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Fairmont Sanur Beach Bali
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Local Tips

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Indonesian climate is distinctly tropical. The east monsoon from June to September brings dry weather while the west monsoon from December to March is moisture-laden and in general brings rain. The transitional period between these two are interposed by occasional rain showers, but even in the midst of the west monsoon season, temperatures range from 21 degrees C (70 F) to 33 degrees C (90 F) except at higher altitudes which are much cooler. Heaviest rainfalls are recorded in December and January. Humidity is between 60-100%.

Dress code is casual resort wear. Light clothing is advisable due to the hot, humid climate. Trousers or slacks and shirts are generally considered appropriate but a jacket and tie are required for formal occasions or when making official calls. For certain formal occasions, long sleeved batik shirts are acceptable. For travel to mountain areas, a light sweater or jacket is recommended. Halter-tops and shorts are frowned upon in most places except around sports facilities or on the beach. Proper decorum should be observed especially when visiting places of worship.

The national currency is the Indonesia Rupiah (IDR). IDR and US$ are the most acceptable currencies and most tourism resorts have money-changing facilities. Daily exchange rates can be found in newspapers or from the internet as some Indonesian banks provide this on their websites. When traveling to remote areas it is advisable to carry local currency as credit cards are only accepted in large hotels, restaurants, shops and travel agencies.

Electric power supply is 220 volts in all regions therefore be careful with your 110-volt electronic equipment. The sockets will only fit with two pin rounded-tip plugs (technically known as Type C, E, and F) or adaptors can be used. Most hotels and many restaurants in large cities provide internet connections or free WiFi. Passport and Visa requirements

Travel Formalities
All travelers to Indonesia must have passports valid for at least six months from date of arrival and have proof (tickets) of onward or return passage.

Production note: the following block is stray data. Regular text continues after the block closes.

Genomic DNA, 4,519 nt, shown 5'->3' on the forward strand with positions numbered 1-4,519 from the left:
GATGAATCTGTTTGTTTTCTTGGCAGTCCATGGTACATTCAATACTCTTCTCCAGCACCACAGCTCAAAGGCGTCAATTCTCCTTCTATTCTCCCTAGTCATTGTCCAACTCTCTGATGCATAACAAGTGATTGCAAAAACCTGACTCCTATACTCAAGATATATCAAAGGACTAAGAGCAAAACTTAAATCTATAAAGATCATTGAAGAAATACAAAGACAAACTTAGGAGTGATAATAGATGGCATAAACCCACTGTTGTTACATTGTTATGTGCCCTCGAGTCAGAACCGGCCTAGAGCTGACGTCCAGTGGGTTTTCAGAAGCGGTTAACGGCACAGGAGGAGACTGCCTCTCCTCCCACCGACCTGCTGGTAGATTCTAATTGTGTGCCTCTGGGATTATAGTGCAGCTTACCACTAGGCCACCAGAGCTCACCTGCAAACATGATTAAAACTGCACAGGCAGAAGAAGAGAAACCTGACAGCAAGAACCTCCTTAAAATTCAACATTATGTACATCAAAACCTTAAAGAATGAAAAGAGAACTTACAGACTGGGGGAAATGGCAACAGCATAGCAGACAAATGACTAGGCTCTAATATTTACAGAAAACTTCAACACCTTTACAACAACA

Indonesia has three time zones—Western Indonesia Time which is GMT +7 (covering Sumatra, Java, Madura, West Kalimantan, Central Kalimantan), Central Indonesia Time which is GMT +8 (covering East and South Kalimantan, Sulawesi, Bali, Nusa Tenggara) and Eastern Indonesia Time which is GMT +9 (covering Maluku and Irian Jaya). The capital Jakarta is GMT + 7 or 16 hours ahead of US Pacific Standard Time.

Food & Dining
The staple food of most of Indonesia is “nasi” (rice). On some of the islands in eastern Indonesia, staple foods traditionally ranged from corn, sago, cassava and sweet potatoes. Fish features prominently in the diet and is eaten fresh, salted, dried, smoked or in a paste. Coconut is found everywhere and besides being processed for cooking oil, its milk - the juice from the white meat - is an ingredient for many dishes. Spices and hot chili peppers are the essence of most cooking, and in some areas they are used generously such as in West Sumatra and North Sulawesi.

Each province or area has its own cuisine, which vary in the method of cooking and ingredients. The Javanese cuisine is probably more palatable to the general taste and consists of vegetables, soybeans, beef, chicken and other varieties. The Sumatrans generally eat more beef compared to other regions. West Sumatra particularly is known for its Padang restaurants found nationwide. Beside the hot and spicy food, these restaurants are known for their unique style of service. Further to the east, seafood features on the daily diet, either grilled or made into curries. In Bali, Papua and the highlands of North Sumatra and North Sulawesi pork dishes are specialties.

Pork is usually served in Chinese restaurants or non-Muslim regions. There is a wide variety of tropical and sub-tropical fruits and vegetables all year round. Coffee and tea plantations are plentiful, growing on several islands, and served everywhere from fine restaurants to small village stalls. There are several breweries which produce local beer. Bali produces “brem” which is a rice wine, whereas Toraja has its “tuak” which is also known in North Sumatra. Most common nationwide are “sate” (skewered grilled meat), “gado-gado” (vegetable salad with a peanut sauce), “nasi goreng” (fried rice served at anytime) and “bakmi goreng” (fried noodles).

Customs and vigilance allow on entry a maximum of one litre of alcoholic beverages, 200 cigarettes or 50 cigars of 100 grams of tobacco and a reasonable amount of perfume per adult. Cameras, video cameras, portable radios, cassette recorders, binoculars and sport equipment are admitted provided they are taken out on departure. They must be declared to Customs. Prohibited are firearms, narcotics drugs, pornography, Chinese printing and medicines, transceivers and cordless telephones. Films, pre-recorded video tapes and laser disks must be screened by the Censor Board. There is no restriction on import or export of foreign currencies and travelers cheques, however, the import and export of Indonesian currency exceeding 100 million rupiah is prohibited.